People in the UK trust vaccines more than European neighbours, with the French the most sceptical in the world, according to new research.
A first-of-its-kind survey of more than 140,000 people in more than 140 countries found 79 per cent of the world's population think vaccines are safe with 92 per cent of parents saying their children have been vaccinated.
The report, conducted by biomedical research charity Wellcome, found there is less certainty about the safety of vaccines in high-income regions, with 72 per cent of people in Northern America and 59 per cent in Western Europe agreeing they are safe.
In the UK, 75 per cent of people agreed vaccines are safe, with per cet disagreeing, while in France a third of people disagreed that vaccines are safe - the highest percentage for any country in the world.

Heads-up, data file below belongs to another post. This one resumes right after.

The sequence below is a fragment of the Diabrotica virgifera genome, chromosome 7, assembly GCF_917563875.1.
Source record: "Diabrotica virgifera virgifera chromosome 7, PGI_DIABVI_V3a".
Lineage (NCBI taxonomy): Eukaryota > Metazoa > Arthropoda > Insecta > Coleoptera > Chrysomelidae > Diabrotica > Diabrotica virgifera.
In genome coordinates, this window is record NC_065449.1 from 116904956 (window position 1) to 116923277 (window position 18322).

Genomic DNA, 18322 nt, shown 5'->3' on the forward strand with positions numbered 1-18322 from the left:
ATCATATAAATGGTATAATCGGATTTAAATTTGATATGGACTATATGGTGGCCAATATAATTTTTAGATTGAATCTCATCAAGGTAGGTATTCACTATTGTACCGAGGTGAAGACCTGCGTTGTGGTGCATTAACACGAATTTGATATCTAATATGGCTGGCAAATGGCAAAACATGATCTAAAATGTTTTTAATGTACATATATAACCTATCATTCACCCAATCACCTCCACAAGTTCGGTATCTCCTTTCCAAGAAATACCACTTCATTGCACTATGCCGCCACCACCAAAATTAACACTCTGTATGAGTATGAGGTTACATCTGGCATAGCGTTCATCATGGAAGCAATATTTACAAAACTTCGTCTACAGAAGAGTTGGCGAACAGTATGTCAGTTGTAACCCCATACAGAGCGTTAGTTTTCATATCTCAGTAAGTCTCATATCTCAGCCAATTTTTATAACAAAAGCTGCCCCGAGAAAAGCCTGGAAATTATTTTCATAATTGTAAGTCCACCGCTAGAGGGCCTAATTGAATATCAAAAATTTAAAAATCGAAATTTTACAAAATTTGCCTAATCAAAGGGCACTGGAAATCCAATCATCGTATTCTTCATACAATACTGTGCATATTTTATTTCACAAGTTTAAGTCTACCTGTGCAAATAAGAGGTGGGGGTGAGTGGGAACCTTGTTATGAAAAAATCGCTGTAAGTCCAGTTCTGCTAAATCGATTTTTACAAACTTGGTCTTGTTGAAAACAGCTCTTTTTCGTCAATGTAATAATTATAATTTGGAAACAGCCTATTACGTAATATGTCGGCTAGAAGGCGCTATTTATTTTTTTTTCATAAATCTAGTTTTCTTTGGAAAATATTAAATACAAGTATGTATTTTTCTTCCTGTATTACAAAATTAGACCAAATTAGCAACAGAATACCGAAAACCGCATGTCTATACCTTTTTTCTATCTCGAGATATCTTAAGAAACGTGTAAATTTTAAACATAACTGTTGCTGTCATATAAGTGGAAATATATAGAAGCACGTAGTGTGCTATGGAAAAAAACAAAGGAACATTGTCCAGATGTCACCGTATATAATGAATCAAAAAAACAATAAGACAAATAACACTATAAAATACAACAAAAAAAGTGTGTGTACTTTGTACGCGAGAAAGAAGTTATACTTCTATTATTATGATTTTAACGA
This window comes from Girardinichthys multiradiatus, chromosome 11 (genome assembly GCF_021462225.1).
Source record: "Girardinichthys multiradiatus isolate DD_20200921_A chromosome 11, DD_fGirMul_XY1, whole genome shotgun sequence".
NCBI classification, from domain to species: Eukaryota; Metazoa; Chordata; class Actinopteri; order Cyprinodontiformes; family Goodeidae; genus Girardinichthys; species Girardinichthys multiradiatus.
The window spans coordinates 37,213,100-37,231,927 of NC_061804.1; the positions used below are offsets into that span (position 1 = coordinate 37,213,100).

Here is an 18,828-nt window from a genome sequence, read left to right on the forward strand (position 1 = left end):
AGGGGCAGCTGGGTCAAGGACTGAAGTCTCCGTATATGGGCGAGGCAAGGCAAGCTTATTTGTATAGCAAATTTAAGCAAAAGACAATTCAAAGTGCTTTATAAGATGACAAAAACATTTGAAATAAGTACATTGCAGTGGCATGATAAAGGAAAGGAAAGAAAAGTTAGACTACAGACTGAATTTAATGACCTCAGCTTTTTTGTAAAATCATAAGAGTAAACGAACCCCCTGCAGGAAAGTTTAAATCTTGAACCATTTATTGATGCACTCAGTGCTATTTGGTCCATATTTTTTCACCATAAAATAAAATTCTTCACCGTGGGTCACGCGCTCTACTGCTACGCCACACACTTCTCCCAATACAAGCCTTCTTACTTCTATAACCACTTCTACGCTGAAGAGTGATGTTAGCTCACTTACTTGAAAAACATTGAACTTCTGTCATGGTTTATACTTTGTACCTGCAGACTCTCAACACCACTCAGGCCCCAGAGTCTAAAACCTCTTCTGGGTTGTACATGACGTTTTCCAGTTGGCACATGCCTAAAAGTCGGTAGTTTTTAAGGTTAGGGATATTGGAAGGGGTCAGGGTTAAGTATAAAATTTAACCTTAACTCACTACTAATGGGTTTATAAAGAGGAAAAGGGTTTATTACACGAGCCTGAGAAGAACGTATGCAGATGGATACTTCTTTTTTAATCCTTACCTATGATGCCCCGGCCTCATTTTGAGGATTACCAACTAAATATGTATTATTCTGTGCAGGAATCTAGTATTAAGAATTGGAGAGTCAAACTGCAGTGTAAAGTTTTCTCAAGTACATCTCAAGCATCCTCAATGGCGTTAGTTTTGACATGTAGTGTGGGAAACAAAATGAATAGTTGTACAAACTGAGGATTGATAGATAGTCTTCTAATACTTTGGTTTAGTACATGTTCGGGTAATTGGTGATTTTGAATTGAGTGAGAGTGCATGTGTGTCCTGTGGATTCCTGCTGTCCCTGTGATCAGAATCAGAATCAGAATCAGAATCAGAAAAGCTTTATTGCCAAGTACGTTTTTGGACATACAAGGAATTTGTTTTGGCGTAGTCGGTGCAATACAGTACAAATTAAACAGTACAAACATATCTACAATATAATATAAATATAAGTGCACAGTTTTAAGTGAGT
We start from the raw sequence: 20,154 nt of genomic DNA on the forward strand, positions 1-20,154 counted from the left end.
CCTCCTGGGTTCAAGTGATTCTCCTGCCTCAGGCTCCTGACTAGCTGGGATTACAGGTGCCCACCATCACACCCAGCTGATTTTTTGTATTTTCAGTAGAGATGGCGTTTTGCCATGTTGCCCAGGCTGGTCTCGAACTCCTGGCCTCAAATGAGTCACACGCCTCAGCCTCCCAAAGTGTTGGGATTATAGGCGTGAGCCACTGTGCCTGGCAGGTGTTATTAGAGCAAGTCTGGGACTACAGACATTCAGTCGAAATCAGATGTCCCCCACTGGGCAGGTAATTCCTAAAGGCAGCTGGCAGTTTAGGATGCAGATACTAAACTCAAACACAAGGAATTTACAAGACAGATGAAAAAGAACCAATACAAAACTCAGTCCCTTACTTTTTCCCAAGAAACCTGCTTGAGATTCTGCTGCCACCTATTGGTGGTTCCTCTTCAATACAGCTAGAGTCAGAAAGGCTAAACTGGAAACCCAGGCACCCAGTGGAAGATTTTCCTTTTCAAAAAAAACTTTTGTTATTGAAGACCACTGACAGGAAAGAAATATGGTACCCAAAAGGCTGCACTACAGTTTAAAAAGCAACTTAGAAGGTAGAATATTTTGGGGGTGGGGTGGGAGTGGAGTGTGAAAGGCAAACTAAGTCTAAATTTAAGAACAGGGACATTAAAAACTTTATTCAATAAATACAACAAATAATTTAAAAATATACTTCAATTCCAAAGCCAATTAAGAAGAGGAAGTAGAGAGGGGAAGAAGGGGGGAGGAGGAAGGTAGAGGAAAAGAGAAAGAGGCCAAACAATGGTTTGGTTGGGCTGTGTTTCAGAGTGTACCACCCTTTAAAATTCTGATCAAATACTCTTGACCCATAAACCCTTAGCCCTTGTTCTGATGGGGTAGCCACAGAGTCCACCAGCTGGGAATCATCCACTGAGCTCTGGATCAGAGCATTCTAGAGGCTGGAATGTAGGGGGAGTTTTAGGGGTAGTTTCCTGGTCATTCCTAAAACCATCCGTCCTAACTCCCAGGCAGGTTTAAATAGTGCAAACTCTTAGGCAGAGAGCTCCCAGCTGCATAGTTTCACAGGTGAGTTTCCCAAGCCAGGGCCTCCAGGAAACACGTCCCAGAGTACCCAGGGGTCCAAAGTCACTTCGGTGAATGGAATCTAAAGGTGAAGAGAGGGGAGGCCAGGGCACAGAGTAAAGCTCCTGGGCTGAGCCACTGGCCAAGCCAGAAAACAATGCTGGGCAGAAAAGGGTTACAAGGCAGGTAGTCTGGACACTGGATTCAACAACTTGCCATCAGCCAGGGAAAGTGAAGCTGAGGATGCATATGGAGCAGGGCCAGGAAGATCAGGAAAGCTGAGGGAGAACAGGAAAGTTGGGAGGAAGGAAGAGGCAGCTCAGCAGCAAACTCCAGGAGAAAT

Despite Britain’s relatively good position, the authors said the country is “vulnerable” to an upsurge in vaccine scepticism.
It follows a warning in May that Measles could become endemic in Britain within 30 years following a decline in the number of people taking up the jab.
Charlie Weller, Wellcome's head of vaccines, said: "It is reassuring that almost all parents worldwide are vaccinating their children.
"However, there are pockets of lower confidence in vaccines across the world and we cannot afford to be complacent.
"To ensure society gets the full benefit of vaccines, we need to make sure that people have confidence in both the safety and effectiveness of vaccines and understand more about the complex reasons why this is not always the case."
The study comes amid a growing debate over whether mandatory vaccination should be introduced in the UK for children starting school.